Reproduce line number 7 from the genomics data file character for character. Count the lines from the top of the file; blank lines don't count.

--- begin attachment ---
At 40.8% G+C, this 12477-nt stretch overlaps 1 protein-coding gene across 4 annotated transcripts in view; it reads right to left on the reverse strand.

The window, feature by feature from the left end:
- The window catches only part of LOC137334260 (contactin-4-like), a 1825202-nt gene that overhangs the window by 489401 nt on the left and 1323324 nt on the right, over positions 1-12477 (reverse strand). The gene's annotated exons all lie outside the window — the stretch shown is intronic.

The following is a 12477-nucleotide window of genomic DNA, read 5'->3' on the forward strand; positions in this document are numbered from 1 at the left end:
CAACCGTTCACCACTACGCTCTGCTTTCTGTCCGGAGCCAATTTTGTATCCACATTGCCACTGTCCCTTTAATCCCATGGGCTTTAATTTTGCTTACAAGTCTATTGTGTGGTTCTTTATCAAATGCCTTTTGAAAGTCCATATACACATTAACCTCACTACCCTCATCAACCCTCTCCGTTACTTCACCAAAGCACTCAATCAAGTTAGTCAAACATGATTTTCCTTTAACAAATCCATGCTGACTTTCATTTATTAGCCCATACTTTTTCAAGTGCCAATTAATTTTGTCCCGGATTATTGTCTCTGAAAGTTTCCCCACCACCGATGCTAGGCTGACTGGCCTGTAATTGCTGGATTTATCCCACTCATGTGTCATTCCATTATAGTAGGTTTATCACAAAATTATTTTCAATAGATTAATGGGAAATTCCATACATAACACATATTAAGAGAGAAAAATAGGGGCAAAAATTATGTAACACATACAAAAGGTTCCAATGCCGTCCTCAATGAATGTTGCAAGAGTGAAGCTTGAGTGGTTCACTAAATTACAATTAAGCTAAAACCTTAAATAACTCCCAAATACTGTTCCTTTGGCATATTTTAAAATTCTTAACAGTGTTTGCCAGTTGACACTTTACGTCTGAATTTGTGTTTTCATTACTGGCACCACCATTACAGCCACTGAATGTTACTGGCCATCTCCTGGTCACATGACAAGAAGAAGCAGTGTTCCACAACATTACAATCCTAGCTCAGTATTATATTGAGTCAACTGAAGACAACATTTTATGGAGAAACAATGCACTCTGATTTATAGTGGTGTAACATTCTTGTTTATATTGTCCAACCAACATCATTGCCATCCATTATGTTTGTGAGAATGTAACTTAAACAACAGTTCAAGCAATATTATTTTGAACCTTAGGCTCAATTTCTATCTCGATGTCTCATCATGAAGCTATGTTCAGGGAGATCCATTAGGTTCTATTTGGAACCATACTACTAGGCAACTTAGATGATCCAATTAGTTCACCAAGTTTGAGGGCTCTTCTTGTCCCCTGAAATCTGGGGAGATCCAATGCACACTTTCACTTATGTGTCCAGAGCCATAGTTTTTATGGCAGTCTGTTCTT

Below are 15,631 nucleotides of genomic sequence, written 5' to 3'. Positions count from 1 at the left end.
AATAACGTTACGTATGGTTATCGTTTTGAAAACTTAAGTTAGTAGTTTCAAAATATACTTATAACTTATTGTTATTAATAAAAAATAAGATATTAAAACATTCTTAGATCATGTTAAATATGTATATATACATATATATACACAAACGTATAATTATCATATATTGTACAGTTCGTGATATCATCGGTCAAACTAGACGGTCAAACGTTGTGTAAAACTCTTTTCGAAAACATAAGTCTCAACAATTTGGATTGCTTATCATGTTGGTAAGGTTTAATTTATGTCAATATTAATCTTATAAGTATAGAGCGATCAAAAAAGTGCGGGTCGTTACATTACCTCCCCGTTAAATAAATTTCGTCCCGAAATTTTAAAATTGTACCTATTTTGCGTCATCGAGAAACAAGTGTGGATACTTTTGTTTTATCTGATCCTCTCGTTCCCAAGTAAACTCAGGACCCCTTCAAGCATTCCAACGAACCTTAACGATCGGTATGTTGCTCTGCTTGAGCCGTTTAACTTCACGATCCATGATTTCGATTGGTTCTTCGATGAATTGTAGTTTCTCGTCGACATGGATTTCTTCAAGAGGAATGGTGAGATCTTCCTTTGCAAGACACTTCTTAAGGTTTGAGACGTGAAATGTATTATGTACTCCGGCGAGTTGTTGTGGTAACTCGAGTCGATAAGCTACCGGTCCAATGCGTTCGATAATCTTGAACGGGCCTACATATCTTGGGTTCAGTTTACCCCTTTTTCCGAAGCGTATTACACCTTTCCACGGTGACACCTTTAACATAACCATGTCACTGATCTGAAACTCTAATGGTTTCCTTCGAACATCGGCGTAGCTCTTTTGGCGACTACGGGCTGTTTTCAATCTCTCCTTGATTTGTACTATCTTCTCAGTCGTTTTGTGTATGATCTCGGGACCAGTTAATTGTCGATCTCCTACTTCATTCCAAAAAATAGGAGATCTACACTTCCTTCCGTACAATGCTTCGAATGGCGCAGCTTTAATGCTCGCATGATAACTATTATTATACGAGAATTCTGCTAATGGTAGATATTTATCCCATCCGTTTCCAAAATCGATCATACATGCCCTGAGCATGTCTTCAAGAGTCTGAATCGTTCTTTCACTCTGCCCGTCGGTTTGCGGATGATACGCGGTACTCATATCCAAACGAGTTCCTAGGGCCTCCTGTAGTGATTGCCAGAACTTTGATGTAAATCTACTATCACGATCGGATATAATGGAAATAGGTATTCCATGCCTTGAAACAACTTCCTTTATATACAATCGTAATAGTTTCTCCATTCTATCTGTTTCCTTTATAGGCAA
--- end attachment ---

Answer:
AATAACGTTACGTATGGTTATCGTTTTGAAAACTTAAGTTAGTAGTTTCAAAATATACTTATAACTTATTGTTATTAATAAAAAATAAGATATTAAAACATTCTTAGATCATGTTAAATATGTATATATACATATATATACACAAACGTATAATTATCATATATTGTACAGTTCGTGATATCATCGGTCAAACTAGACGGTCAAACGTTGTGTAAAACTCTTTTCGAAAACATAAGTCTCAACAATTTGGATTGCTTATCATGTTGGTAAGGTTTAATTTATGTCAATATTAATCTTATAAGTATAGAGCGATCAAAAAAGTGCGGGTCGTTACATTACCTCCCCGTTAAATAAATTTCGTCCCGAAATTTTAAAATTGTACCTATTTTGCGTCATCGAGAAACAAGTGTGGATACTTTTGTTTTATCTGATCCTCTCGTTCCCAAGTAAACTCAGGACCCCTTCAAGCATTCCAACGAACCTTAACGATCGGTATGTTGCTCTGCTTGAGCCGTTTAACTTCACGATCCATGATTTCGATTGGTTCTTCGATGAATTGTAGTTTCTCGTCGACATGGATTTCTTCAAGAGGAATGGTGAGATCTTCCTTTGCAAGACACTTCTTAAGGTTTGAGACGTGAAATGTATTATGTACTCCGGCGAGTTGTTGTGGTAACTCGAGTCGATAAGCTACCGGTCCAATGCGTTCGATAATCTTGAACGGGCCTACATATCTTGGGTTCAGTTTACCCCTTTTTCCGAAGCGTATTACACCTTTCCACGGTGACACCTTTAACATAACCATGTCACTGATCTGAAACTCTAATGGTTTCCTTCGAACATCGGCGTAGCTCTTTTGGCGACTACGGGCTGTTTTCAATCTCTCCTTGATTTGTACTATCTTCTCAGTCGTTTTGTGTATGATCTCGGGACCAGTTAATTGTCGATCTCCTACTTCATTCCAAAAAATAGGAGATCTACACTTCCTTCCGTACAATGCTTCGAATGGCGCAGCTTTAATGCTCGCATGATAACTATTATTATACGAGAATTCTGCTAATGGTAGATATTTATCCCATCCGTTTCCAAAATCGATCATACATGCCCTGAGCATGTCTTCAAGAGTCTGAATCGTTCTTTCACTCTGCCCGTCGGTTTGCGGATGATACGCGGTACTCATATCCAAACGAGTTCCTAGGGCCTCCTGTAGTGATTGCCAGAACTTTGATGTAAATCTACTATCACGATCGGATATAATGGAAATAGGTATTCCATGCCTTGAAACAACTTCCTTTATATACAATCGTAATAGTTTCTCCATTCTATCTGTTTCCTTTATAGGCAA